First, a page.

Tuesday, January 15, 2008



With just a month to go before the postponed general elections to the National and Provincial Assemblies of Pakistan, which are now to beheld on February 18,2008, the election campaign is once again picking up the momentum, which it had lost after the shocking assassinationof Mrs.Benazir Bhutto, former Prime Minister, on December 27, 2007. Apparently rendered wiser by the shock and grief caused by herassassination, which was in part due to her habit of flouting security regulations, the political leaders have been more restrained in theircampaigning, with their public exposure restrained to the minimum unavoidable. The consequences of another assassination by the jihaditerrorists would be incalculable for the future of the country and its political stability.

2. There are essentially five players in the arena----the Pakistan People's Party (PPP) now led in the field by Mr.Asif Zardari, the widower ofBenazir, the Pakistan Muslim League (PML-N) headed by Mr.Nawaz Sharif, another former Prime Minister, the pro-Musharraf PML (QaideAzam) led by Chaudhury Shujjat Hussain, the Muttahida Qaumi Movement (MQM) of Mr.Altaf Hussain, who is remote-controlling from his exilein the UK, and the Jamiat-ul-Ulema Islam (JUI) Pakistan headed by Maulana Fazlur Rahman. There are other smaller players such as thePashtun Awami National Party (ANP), the breakaway faction of the PPP led by Aftab Ahmed Khan Sherpao, another Pashtun leader etc.Elections will also be held in the terrorism-affected tribal belt in the Federally-Administered Tribal Areas (FATA), where, however, thepolitical parties have no role to play. It is the tribal leaders, who determine the course and outcome of the elections. Interestingly, theleaders of the Tehrik-e-Taliban Pakistan, headed by Baitullah Mehsud, while stepping up their acts of terrorism in the tribal belt and outside,have not joined the other religious fundamentalist parties in boycotting the elections. They are, however, working for the defeat of MaulanaFazlur Rahman in the Dera Ismail Khan constituency of the North-West Frontier Province (NWFP), which has a large number of migrant labourfrom South Waziristan. They are angry with him for allegedly colluding with Musharraf for facilitating his re-election as the President.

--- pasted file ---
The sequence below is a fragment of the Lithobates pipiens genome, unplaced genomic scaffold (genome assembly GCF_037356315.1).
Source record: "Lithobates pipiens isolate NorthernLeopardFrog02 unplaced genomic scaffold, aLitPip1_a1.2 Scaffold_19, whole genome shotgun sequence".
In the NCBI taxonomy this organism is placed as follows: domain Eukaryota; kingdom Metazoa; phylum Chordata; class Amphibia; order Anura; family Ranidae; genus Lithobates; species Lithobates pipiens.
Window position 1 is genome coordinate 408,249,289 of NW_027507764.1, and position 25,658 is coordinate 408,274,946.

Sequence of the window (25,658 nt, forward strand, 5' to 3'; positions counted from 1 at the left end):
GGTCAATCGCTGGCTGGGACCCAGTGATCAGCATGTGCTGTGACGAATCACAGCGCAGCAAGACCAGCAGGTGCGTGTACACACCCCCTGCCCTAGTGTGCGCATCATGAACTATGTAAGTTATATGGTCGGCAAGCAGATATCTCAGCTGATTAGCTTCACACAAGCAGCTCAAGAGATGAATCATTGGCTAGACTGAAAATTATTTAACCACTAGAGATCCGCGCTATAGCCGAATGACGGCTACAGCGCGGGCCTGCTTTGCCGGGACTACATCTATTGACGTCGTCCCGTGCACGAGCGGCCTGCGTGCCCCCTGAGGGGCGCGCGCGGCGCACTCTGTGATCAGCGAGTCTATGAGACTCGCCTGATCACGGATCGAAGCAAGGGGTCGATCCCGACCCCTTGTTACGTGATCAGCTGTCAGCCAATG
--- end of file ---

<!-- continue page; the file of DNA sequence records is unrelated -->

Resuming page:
3. Of the main players, the PPP has retained its voter base in the rural areas of Sindh and in the Seraiki areas of southern Punjab. Had theelections been held on January 8,2008, as originally scheduled, it might have benefitted from the wave of anger and sympathy following theassassination of Benazir. This wave is already showing signs of weakening and might weaken further as the election date approaches. ThePPP will definitely do well in the elections, but may not do so well as to get an absolute majority on its own. It may have to depend on othersfor forming a stable Government.